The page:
Every trip back to Bombay inevitably begins with a drive past the slums near the airport. Usually, images of the shacks by the roadside fade into a blur at the corner of my eye, and are forgotten by the time the car turns onto the highway. Katherine Boo’s ‘Behind the Beautiful Forevers: Life, Death and Hope in Mumbai Slum’ goes deeper into the lives of the people who live in one of the slums near the airport, Annawadi.
The book follows the lives of Abdul, a teenage garbage collector who works tirelessly to support his family of 11, their one-legged and hot-tempered neighbour Fatima, Asha, unscrupulous and ambitious, her soft-hearted college-going daughter Manju, and many other Annawadi residents whose previously-unseen and unheard lives suddenly reveal an extraordinary amount of suffering, fortitude, injustice and hope in the pages of this book.
The setting of Annawadi itself - nestled amongst the bustling international airport, and luxury hotels such as The Leela, InterContinental and Grand Hyatt - sets the tone for the intense sense of irony and inequality that pervade the book. Boo conveys this irony beautifully through her writing, which is unflinchingly honest and matter-of-fact. The terror and grief experienced by the people at various points in the book are physically palpable, and the deadpan, unapologetic accounts of the corruption that pervades Mumbai’s justice system, hospitals, orphanages and schools left me shaking in helpless rage.
The stories in ‘Behind the Beautiful Forevers’ are a vivid, rich, and deeply humanising reflection of the impact that global social, economic and political processes have on the world’s poorest. A lot of the stories are incredibly tragic, but Boo does not obscure the resourcefulness and spunk of the young garbage pickers in the pursuit of a specific narrative, nor does she infuse any sense of judgement into her account of the actions of the characters. The result is a book that reads like a novel in terms of how engaging it is, but with the disturbing, ever-present thought that the characters are real people, who really went through the things described in the book, and more likely than not, remain in similar circumstances today.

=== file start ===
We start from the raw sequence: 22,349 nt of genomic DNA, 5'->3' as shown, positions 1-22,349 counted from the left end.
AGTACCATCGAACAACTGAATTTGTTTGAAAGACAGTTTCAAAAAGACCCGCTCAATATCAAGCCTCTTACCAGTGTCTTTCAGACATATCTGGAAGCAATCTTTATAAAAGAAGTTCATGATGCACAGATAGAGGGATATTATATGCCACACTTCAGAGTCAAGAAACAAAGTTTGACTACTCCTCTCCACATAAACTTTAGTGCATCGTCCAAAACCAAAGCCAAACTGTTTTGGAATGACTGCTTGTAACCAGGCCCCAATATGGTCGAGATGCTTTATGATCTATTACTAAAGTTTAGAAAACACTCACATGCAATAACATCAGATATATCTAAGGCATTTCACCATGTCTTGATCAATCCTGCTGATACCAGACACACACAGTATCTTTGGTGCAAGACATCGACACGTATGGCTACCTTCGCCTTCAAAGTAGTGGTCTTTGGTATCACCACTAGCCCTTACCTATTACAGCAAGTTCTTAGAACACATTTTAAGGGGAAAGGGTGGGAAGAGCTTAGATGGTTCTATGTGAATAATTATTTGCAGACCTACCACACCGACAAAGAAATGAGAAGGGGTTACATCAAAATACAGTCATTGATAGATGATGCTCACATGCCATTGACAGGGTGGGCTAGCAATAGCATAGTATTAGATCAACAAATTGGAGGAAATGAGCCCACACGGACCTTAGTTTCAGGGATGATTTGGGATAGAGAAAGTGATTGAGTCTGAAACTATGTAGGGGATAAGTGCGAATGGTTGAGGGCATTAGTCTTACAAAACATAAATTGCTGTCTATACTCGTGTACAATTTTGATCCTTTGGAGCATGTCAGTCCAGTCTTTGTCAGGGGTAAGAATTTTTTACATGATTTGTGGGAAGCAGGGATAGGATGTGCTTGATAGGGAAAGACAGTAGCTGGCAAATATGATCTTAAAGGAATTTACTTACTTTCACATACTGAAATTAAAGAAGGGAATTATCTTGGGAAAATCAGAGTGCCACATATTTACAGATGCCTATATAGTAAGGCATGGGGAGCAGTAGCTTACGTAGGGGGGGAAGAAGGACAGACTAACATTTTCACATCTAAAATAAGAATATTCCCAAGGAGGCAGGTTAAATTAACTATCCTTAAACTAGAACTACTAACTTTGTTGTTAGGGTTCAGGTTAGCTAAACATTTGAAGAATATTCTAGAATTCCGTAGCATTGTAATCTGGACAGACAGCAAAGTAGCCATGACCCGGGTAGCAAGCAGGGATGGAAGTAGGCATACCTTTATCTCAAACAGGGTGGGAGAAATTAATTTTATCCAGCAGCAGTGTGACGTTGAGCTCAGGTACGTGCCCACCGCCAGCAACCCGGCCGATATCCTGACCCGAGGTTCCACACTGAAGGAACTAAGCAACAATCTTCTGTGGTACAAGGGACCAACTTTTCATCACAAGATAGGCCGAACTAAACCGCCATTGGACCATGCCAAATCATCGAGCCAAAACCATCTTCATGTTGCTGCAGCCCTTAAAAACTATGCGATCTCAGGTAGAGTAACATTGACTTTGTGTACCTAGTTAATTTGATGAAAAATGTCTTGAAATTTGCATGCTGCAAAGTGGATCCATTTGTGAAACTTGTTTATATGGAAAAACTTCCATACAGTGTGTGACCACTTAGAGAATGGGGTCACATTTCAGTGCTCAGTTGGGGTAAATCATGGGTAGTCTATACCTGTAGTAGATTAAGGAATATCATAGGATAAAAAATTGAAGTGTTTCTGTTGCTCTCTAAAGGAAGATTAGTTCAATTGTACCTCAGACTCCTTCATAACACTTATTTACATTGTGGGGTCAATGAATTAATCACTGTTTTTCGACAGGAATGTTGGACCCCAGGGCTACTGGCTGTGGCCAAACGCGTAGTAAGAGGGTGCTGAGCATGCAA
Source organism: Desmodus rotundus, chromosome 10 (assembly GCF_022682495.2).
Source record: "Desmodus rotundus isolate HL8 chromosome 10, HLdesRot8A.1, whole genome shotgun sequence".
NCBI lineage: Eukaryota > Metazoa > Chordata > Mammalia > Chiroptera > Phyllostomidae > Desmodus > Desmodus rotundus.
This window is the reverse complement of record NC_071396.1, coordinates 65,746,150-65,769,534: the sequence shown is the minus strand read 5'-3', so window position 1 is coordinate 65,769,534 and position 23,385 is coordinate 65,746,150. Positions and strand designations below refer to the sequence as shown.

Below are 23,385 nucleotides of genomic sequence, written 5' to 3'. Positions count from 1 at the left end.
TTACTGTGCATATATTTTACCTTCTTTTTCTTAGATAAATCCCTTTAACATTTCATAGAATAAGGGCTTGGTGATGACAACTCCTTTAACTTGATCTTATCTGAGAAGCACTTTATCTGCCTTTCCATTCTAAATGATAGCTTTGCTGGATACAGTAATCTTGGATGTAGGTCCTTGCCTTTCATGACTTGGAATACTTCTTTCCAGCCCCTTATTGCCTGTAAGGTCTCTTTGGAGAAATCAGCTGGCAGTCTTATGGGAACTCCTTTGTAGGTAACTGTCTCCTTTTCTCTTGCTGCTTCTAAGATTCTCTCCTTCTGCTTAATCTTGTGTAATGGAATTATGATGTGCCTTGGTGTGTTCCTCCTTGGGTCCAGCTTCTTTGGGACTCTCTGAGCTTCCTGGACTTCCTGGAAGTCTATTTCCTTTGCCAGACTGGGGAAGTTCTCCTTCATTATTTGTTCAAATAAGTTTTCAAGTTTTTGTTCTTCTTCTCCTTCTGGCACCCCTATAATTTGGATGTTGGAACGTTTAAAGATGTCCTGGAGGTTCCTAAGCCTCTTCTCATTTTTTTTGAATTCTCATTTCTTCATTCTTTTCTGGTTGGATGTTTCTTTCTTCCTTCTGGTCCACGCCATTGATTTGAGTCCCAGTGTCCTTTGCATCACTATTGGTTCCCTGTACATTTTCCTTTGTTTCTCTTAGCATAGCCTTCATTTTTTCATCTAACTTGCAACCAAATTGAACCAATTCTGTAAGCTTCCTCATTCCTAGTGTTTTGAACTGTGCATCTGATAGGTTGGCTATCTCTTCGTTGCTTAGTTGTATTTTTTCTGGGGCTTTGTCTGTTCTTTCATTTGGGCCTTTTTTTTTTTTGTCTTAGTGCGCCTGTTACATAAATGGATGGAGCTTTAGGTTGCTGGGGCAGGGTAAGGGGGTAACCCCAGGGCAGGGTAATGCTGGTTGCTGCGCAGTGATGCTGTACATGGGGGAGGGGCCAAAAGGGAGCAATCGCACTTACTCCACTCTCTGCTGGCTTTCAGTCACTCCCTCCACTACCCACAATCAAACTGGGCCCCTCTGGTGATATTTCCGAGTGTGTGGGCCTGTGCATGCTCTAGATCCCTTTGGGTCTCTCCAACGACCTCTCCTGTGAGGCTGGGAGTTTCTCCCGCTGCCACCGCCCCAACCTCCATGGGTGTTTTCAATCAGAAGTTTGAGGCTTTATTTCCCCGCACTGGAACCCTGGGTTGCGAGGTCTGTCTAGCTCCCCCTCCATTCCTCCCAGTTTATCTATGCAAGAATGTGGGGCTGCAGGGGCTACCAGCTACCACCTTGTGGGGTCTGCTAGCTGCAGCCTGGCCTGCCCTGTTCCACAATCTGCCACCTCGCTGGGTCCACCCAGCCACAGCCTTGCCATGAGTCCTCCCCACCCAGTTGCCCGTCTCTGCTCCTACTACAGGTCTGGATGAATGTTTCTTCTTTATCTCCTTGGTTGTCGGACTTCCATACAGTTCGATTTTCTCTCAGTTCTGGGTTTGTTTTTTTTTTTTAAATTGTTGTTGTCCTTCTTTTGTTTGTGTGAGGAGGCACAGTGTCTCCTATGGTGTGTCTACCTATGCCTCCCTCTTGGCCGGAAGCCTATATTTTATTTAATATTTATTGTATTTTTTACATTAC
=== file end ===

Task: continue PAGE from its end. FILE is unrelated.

I found it particularly interesting that the the abject poverty in Annawadi was mitigated primarily by the livelihood of collecting discarded trash from the airport and hotels, stark symbols of conspicuous over-consumption and inequality. Even though the book left me feeling frustrated and impotent about being unable to change the circumstances of the characters I’d come to be so emotionally invested in, it’s definitely a source of renewed inspiration to understand the macro-level processes that shape society better, and work to change those.
Before reading the book, I was skeptical about whether Boo would be able to do justice to the stories of the people living in Annawadi, without resorting to the usual tropes that most non-Indians writing about India do. With the exception of a few mildly irksome passages, though, her portrayal of the lives of the residents of Annawadi is incredibly intimate, thorough, endearing and sympathetic. The fact that she spent three and a half years living in Annawadi, and spent hours going through official documents to support her stories shines through in her writing, which is filled with little details and observations that could have easily remained invisible to a casual observer, but enrich the narrative thousandfold. A great example of this is the title itself, which is derived from hoardings opposite the slums that advertise tiles that will keep your home ‘Beautiful Forever’.
I picked up this book on a cousin’s recommendation, and I’m so glad I did. I myself cannot recommend this book enough. The snippet below sums up everything I love about Boo’s writing style, and her fantastic account of life in Annawadi:
It was a fine time to be a Mumbai garbage trader, not that that was the term passersby used for Abdul. Some called him garbage, and left it at that.